Posts tagged “Google”
The new North Carolina Data Centers Act, signed into law Wednesday morning extends the tax benefits available to single owners such as Google, Apple or Amazon to multi-tenant facilities where combined investment reaches $75 million.
To add needed corporate revenue and profit, IBM invented a new market by combining its Watson computing innovation with cloud, security and engagement services, and healthcare business expertise to form the IBM Watson Health business unit. IBM plans to resolve underlying complexity and inefficiencies in healthcare while promoting better security and regulatory compliance.TBR analysts on what it means.
Lenovo and Lenovo's Motorola are far from alone in rolling out new tech gadgets galore this week at the biggest tech show in Europe. The IFA extravaganza has plenty of the latest toys, computers, smartwatches and cameras. Here's a look.
A federal judge has approved a $415 million settlement to resolve a class-action lawsuit alleging Apple, Google, Intel and other Silicon Valley companies illegally conspired to prevent their workers from getting better job offers.
Google is refining its famous logo as it prepares to become a part of a new holding company called Alphabet. Although this will be the sixth time that Google has changed its logo since Larry Page and Sergey Brin formed the company, this marks the most noticeable redesign since it dropped an exclamation point that appeared after its name until May 1999.
Next Moto smartwatch; Lenovo PC, laptop refresh; Yahoo CEO's twins; ; Google vs. India; Hulu lands Epix
In today's Bulldog wrapup of technology news: Motorola prepares to launch next smartwatch; Lenovo updates PCs and laptops targeting businesses; Yahoo's CEO to have twins; Google takes on India; and Hulu lures Epix from Netflix.
Google is introducing an application that will connect Android smartwatches with Apple's iPhone, escalating the rivals' battle to strap their technology on people's wrists.
New Pentagon high-tech institute; Facebook breaks billion barrier; new cholesterol drug; Apple ships 3.6M Watches; Google rebuffs EU
In today's Bulldog wrapup of technology and life science news: The Pentagon is backing a new high-tech innovation institute to be announced today in Silicon Valley; Facebook tops 1 billion users in a day for the first time; Amgen wins OK for new cholesterol drug; Apple ships 3.6 million smartwatches in second quarter; and Google rebuffs the EU in anti-trust fight.
Innovation at Red Hat earns the Raleigh-based open source software and services firm the No. 26 spot on the 2015 Forbes "World's Most Innovative Companies" list. Who's No. 1? Tesla. There are a few other Triangle connections, too.
Monday's maniacal trading led to huge losses around the world's stock exchanges - and billionaires along with the common folk took big hits. Among the top losers? Jim Goodnight of SAS, whose fortune dwindled by $377.5 million, according to Bloomberg News' estimates.
CFOs and CEOs across America have complained about a stronger U.S. dollar creating "headwinds" this year. But another factor is hurting them big time now, both in the pocketbook and in doing business: The stock market plunge in China. Among those tech execs suffering big time is Jim Goodnight of SAS, according to Bloomberg news.
NC launches app for job seekers; Google's wireless router and a new cheap phone; Dish can't use credits for FCC bid; Darkcode guilty plea
In today's Bulldog wrapup of technology news: North Carolina's Department of Commerce releases a new app for job seekers; Google launches a wireless router; Google also unveils a new, cheap smartphone; the FCC says Dish Network can't use credits in airwave auction; and a guilty plea in the Darkcode.com marketplace.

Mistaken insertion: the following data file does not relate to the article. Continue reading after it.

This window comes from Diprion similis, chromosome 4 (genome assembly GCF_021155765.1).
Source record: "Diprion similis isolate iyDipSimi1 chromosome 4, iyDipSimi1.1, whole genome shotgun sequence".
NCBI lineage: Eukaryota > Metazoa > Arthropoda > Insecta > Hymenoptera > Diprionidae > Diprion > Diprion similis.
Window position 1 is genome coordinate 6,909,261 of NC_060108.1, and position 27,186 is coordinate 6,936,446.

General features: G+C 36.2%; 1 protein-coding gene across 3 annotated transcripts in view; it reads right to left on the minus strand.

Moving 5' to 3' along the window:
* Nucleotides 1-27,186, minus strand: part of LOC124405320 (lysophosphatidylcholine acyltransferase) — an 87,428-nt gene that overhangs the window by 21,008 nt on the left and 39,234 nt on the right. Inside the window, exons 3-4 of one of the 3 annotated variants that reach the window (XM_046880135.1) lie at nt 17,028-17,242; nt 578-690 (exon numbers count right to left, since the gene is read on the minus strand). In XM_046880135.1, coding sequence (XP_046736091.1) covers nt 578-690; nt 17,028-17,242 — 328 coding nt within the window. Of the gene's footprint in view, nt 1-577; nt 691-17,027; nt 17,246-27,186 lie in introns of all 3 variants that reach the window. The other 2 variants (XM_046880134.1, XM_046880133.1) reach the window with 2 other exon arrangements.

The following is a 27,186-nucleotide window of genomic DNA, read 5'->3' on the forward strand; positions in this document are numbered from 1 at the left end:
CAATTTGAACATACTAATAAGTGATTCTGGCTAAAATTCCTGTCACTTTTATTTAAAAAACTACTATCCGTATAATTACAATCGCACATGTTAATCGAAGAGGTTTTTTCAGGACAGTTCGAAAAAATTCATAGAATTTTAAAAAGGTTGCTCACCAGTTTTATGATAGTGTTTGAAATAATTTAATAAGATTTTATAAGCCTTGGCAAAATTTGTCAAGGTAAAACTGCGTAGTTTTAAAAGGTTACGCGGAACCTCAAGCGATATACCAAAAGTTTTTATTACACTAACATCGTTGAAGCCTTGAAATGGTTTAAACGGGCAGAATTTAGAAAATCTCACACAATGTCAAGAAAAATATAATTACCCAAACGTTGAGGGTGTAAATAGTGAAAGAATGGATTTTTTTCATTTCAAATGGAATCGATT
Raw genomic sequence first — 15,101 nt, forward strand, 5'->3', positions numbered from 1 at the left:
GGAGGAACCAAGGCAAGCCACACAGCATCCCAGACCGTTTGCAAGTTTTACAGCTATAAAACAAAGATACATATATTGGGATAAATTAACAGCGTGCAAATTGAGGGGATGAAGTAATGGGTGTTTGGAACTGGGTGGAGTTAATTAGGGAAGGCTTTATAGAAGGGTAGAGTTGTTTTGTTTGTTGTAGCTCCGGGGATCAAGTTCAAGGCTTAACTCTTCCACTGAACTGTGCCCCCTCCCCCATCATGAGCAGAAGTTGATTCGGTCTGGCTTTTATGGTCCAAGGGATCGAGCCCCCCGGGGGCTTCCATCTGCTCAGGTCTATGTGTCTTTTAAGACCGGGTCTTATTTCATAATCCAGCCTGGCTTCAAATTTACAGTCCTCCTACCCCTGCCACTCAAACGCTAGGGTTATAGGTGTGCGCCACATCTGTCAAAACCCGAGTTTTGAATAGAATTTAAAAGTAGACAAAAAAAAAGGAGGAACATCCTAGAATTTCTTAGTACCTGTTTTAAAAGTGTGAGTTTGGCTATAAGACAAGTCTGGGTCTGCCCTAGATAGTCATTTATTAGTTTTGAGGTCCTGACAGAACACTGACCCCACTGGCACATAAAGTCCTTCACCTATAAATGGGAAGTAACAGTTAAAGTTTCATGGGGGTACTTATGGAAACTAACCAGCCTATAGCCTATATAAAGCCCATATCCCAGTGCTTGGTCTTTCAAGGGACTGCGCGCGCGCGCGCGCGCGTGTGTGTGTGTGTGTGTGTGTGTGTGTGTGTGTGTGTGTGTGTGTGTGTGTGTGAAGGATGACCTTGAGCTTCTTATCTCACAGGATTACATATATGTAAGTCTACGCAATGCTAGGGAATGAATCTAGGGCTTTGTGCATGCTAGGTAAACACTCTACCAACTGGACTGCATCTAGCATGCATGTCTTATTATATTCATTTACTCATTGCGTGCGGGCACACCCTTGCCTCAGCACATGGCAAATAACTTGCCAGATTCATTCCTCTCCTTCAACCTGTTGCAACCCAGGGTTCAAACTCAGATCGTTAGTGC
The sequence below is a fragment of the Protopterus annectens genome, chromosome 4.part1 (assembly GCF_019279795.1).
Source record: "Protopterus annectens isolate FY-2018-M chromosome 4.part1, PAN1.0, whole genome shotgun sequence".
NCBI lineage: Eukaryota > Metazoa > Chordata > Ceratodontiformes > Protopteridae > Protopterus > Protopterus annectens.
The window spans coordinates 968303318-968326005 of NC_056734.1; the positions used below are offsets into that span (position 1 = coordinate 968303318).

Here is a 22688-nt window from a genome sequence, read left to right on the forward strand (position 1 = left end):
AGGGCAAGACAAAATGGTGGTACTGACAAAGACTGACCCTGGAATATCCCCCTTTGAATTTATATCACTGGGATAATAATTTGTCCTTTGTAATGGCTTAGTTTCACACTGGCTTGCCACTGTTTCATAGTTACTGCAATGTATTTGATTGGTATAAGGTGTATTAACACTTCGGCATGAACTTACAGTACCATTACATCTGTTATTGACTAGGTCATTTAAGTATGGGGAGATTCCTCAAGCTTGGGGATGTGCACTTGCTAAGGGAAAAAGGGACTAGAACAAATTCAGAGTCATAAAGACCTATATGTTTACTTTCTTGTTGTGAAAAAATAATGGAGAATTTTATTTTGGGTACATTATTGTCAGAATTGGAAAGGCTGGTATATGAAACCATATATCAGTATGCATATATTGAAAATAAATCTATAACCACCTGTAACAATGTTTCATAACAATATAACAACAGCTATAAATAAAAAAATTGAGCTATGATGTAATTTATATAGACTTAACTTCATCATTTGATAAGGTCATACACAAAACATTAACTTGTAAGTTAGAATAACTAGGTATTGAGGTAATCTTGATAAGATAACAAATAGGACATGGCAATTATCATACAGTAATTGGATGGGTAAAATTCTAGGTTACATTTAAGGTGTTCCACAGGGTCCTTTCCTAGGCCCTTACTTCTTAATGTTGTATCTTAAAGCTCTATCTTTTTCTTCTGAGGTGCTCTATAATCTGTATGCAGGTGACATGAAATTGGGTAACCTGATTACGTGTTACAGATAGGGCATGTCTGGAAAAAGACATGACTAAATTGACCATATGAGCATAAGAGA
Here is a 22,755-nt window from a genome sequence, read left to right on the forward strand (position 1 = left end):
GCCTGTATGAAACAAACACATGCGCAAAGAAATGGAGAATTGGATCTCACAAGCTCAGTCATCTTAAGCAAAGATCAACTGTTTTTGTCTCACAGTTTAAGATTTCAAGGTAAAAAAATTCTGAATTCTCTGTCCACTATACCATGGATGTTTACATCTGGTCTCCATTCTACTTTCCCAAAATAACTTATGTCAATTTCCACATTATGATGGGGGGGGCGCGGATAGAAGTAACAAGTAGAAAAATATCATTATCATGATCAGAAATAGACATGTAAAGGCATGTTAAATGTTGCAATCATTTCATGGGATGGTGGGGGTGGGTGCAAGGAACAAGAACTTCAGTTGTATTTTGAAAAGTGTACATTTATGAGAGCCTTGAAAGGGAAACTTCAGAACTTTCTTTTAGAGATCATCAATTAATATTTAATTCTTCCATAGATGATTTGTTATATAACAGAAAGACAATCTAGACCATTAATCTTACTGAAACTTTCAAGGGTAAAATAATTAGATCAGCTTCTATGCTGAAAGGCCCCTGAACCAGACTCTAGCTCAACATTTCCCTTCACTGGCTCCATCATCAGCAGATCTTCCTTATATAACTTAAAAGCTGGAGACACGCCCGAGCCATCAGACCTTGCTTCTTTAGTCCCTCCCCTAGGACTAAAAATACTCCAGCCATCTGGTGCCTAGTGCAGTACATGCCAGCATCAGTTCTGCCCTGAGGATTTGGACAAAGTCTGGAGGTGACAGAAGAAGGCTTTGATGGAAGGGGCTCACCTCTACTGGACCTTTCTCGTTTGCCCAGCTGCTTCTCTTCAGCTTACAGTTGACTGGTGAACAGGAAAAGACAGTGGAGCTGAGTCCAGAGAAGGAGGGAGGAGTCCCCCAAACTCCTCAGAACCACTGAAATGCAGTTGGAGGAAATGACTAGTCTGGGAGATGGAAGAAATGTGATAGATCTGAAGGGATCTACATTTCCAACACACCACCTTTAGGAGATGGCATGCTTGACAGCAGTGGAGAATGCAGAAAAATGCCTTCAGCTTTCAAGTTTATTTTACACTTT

Most corporate naming experts say Google's decision to reorganize its businesses under a new holding company called "Alphabet" is close to letter perfect. Plus: Here's the complete blog from Larry Page about why Google made the changes.
Analysis: Google reorganized its portfolio on Aug. 10, shifting high-risk and noncore elements into a new holding company called Alphabet while retaining its core ad and attention-generation machine under the Google brand. The move is a crafty way to continue innovating while not being hammered for decelerating revenue and profit growth rates, as CEO Larry Page said, "Google is not a conventional company."
Google's founders, Larry Page and Sergei Brin, understand advancing technologies better than almost anyone else does. And they seem to have realized that dramatic change was needed in order to get their company to continue to be a technology leader. So they are trying another grand experiment: breaking Google into competitive pieces-before they are forced to do so for survival, writes former Triangle tech entrepreneur-turned-academic Vivek Wadhwa.
Google Glass made quite a splash a year ago in the triangle with its first public demonstrations - and lots of media, including demos during WRAL TV's newscasts. Then Google pulled the wearable computers. Now they are coming back.
14M PCs run Windows 10; SciQuest profitable; Quintiles investors selling $500M in shares; Google's 'no' to right-to-be-forgotten; LinkedIn tumbles
In today's wrapup of technology and life science news: Microsoft says 14 million computers are running Windows 10; SciQuest turns a profit; Quintiles investors are selling $500 million in shares; Google says "no" to right-to-be-forgotten in France; and LinkedIn shares tumble despite good quarterly results.
Google is taking another step back from its aggressive promotion of Google+, the ambitious social network it launched four years ago. In a blog post, Google said it is eliminating the need to have a Google+ account to create a YouTube channel or to share content.